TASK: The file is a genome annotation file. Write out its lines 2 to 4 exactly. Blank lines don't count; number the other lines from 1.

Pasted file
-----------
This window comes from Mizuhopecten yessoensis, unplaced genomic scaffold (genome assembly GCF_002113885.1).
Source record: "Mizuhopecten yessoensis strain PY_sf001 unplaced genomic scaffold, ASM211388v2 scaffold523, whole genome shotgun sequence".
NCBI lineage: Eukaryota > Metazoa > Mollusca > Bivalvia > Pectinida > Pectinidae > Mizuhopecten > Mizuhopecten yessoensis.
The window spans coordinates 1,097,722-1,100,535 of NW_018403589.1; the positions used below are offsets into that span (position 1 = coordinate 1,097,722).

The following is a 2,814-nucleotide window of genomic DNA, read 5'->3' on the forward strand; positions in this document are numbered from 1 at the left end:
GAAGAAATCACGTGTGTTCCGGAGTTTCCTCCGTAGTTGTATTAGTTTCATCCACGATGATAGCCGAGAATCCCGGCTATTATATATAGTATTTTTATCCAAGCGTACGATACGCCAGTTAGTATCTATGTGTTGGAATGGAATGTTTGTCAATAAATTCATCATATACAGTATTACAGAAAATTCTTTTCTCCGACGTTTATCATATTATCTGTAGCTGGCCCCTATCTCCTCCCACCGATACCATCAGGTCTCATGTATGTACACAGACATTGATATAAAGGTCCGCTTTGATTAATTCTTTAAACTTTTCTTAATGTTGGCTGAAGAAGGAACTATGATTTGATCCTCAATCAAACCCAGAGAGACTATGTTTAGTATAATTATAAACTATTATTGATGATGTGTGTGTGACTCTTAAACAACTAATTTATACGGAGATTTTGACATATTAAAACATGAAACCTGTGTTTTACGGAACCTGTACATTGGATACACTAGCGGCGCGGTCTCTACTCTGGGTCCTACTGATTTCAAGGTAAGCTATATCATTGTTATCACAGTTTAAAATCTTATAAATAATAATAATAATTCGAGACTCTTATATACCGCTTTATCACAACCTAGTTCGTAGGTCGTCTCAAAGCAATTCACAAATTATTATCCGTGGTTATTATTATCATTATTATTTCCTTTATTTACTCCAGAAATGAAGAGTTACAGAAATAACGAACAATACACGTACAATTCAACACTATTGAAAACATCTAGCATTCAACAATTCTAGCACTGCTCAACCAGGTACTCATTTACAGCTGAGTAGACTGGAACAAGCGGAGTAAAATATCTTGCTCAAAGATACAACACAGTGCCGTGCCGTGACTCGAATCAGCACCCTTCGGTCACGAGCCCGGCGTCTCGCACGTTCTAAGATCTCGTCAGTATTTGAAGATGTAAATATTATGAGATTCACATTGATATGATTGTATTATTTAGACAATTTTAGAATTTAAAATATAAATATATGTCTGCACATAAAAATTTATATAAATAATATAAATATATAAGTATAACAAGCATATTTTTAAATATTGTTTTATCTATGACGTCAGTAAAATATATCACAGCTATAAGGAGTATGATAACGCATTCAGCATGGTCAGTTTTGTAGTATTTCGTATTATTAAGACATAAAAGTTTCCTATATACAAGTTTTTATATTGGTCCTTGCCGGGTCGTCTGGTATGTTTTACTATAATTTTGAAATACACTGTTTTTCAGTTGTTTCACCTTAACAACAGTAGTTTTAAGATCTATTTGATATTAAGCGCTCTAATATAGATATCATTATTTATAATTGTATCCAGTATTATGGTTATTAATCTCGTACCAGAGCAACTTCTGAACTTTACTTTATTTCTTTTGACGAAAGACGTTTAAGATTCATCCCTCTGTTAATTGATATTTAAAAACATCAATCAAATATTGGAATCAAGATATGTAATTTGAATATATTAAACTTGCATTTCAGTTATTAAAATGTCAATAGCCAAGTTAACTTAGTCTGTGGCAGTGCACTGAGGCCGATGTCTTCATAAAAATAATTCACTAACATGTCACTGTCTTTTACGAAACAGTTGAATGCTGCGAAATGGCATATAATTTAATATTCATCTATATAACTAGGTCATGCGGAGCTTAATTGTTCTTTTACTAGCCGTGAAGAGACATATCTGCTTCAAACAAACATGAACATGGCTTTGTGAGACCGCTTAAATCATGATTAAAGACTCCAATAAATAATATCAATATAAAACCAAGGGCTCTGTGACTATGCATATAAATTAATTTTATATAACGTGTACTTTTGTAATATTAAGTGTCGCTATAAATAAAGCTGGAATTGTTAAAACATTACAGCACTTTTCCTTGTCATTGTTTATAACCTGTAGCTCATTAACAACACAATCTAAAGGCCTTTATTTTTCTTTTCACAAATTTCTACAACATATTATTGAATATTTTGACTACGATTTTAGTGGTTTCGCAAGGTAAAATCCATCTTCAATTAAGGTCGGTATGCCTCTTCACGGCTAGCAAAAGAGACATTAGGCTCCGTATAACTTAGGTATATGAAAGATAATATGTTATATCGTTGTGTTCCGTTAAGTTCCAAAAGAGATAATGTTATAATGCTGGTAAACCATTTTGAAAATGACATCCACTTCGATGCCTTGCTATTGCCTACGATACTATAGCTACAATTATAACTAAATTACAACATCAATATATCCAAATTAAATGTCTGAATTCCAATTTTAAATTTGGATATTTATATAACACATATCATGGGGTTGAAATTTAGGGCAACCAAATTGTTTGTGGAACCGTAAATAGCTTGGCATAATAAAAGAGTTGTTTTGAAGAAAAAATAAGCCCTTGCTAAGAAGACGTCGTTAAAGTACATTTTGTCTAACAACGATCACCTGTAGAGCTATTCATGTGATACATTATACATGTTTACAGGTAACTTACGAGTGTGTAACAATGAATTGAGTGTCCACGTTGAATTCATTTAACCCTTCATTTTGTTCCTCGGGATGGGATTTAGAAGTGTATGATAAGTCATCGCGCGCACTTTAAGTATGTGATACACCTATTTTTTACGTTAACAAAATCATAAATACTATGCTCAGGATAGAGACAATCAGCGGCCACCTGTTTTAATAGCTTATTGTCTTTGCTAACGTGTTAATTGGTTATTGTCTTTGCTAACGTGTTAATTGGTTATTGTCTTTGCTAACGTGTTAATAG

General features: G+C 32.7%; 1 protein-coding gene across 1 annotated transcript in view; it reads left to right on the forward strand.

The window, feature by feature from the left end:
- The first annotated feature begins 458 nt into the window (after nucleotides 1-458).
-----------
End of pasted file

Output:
Source record: "Mizuhopecten yessoensis strain PY_sf001 unplaced genomic scaffold, ASM211388v2 scaffold523, whole genome shotgun sequence".
NCBI lineage: Eukaryota > Metazoa > Mollusca > Bivalvia > Pectinida > Pectinidae > Mizuhopecten > Mizuhopecten yessoensis.
The window spans coordinates 1,097,722-1,100,535 of NW_018403589.1; the positions used below are offsets into that span (position 1 = coordinate 1,097,722).